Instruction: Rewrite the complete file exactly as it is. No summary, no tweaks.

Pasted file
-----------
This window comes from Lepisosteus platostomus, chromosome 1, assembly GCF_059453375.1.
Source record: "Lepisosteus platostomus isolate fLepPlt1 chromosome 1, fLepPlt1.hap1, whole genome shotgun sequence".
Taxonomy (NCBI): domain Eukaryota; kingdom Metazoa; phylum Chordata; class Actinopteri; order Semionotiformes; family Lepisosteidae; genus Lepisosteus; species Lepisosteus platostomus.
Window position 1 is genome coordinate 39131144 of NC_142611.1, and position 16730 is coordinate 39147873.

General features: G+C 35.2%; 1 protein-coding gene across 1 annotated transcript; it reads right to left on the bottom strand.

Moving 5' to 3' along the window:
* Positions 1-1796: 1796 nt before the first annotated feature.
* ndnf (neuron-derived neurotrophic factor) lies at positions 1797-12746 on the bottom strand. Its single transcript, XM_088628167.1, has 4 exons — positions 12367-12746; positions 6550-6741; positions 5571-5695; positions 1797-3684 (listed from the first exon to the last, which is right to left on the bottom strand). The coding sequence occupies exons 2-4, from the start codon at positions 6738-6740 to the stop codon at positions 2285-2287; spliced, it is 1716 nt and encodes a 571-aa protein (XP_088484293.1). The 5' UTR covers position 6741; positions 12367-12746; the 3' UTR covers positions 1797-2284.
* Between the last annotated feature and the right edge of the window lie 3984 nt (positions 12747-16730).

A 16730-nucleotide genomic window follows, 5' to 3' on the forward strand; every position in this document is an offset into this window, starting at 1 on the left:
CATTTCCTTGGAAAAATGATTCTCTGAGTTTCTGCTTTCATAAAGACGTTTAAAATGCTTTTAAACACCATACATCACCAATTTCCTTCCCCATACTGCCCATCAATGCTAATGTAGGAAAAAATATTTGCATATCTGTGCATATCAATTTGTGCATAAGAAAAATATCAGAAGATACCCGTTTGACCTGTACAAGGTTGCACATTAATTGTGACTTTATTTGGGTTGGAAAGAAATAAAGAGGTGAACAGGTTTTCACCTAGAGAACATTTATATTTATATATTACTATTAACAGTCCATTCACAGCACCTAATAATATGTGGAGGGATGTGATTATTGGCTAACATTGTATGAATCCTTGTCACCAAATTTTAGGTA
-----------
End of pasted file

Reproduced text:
This window comes from Lepisosteus platostomus, chromosome 1, assembly GCF_059453375.1.
Source record: "Lepisosteus platostomus isolate fLepPlt1 chromosome 1, fLepPlt1.hap1, whole genome shotgun sequence".
Taxonomy (NCBI): domain Eukaryota; kingdom Metazoa; phylum Chordata; class Actinopteri; order Semionotiformes; family Lepisosteidae; genus Lepisosteus; species Lepisosteus platostomus.
Window position 1 is genome coordinate 39131144 of NC_142611.1, and position 16730 is coordinate 39147873.

General features: G+C 35.2%; 1 protein-coding gene across 1 annotated transcript; it reads right to left on the bottom strand.

Moving 5' to 3' along the window:
* Positions 1-1796: 1796 nt before the first annotated feature.
* ndnf (neuron-derived neurotrophic factor) lies at positions 1797-12746 on the bottom strand. Its single transcript, XM_088628167.1, has 4 exons — positions 12367-12746; positions 6550-6741; positions 5571-5695; positions 1797-3684 (listed from the first exon to the last, which is right to left on the bottom strand). The coding sequence occupies exons 2-4, from the start codon at positions 6738-6740 to the stop codon at positions 2285-2287; spliced, it is 1716 nt and encodes a 571-aa protein (XP_088484293.1). The 5' UTR covers position 6741; positions 12367-12746; the 3' UTR covers positions 1797-2284.
* Between the last annotated feature and the right edge of the window lie 3984 nt (positions 12747-16730).

A 16730-nucleotide genomic window follows, 5' to 3' on the forward strand; every position in this document is an offset into this window, starting at 1 on the left:
CATTTCCTTGGAAAAATGATTCTCTGAGTTTCTGCTTTCATAAAGACGTTTAAAATGCTTTTAAACACCATACATCACCAATTTCCTTCCCCATACTGCCCATCAATGCTAATGTAGGAAAAAATATTTGCATATCTGTGCATATCAATTTGTGCATAAGAAAAATATCAGAAGATACCCGTTTGACCTGTACAAGGTTGCACATTAATTGTGACTTTATTTGGGTTGGAAAGAAATAAAGAGGTGAACAGGTTTTCACCTAGAGAACATTTATATTTATATATTACTATTAACAGTCCATTCACAGCACCTAATAATATGTGGAGGGATGTGATTATTGGCTAACATTGTATGAATCCTTGTCACCAAATTTTAGGTA